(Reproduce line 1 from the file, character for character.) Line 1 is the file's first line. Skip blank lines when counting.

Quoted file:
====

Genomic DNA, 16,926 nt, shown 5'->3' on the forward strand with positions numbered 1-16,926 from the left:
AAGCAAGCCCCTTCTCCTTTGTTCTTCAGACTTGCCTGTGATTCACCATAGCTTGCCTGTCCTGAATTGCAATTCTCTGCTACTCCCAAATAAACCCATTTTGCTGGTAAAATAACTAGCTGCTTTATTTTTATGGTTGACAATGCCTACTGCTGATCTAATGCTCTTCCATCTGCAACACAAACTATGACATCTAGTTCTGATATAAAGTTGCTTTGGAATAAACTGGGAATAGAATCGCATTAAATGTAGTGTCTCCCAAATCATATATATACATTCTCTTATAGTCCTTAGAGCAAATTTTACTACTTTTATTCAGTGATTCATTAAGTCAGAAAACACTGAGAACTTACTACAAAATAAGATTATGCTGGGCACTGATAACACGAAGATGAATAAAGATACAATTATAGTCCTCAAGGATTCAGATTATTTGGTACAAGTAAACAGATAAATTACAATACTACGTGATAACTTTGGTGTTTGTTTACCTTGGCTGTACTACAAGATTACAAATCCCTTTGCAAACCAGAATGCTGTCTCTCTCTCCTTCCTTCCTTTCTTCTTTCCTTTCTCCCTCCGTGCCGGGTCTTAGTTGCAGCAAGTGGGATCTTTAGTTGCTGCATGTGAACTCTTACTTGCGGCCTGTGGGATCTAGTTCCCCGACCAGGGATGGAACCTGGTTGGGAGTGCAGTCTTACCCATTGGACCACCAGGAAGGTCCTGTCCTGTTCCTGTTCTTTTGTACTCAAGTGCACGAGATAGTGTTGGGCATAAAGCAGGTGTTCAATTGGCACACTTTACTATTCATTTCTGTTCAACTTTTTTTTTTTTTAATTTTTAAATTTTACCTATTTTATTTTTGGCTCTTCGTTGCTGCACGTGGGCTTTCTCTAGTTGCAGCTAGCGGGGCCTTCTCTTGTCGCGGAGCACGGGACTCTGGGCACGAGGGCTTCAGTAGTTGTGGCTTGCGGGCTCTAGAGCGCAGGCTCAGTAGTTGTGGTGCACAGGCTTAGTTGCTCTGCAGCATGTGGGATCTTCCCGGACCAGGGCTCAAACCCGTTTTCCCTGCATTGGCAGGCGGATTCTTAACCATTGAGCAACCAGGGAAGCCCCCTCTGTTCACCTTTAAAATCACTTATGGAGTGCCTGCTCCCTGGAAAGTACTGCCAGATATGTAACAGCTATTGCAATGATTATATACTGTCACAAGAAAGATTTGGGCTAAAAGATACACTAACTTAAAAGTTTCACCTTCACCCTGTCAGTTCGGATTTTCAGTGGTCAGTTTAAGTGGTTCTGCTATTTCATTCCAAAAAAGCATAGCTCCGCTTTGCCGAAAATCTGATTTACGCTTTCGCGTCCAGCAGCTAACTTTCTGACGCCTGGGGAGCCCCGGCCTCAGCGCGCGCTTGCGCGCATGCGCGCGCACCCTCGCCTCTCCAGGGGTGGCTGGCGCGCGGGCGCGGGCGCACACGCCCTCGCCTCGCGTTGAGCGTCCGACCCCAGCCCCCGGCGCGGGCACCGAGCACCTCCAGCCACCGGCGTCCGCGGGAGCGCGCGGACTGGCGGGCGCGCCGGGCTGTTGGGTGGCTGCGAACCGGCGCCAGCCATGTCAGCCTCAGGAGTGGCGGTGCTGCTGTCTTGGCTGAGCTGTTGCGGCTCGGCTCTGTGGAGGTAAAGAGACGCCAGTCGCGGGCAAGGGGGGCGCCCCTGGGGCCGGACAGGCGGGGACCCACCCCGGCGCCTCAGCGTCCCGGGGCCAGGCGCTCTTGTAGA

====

Genomic DNA, 16,926 nt, shown 5'->3' on the forward strand with positions numbered 1-16,926 from the left: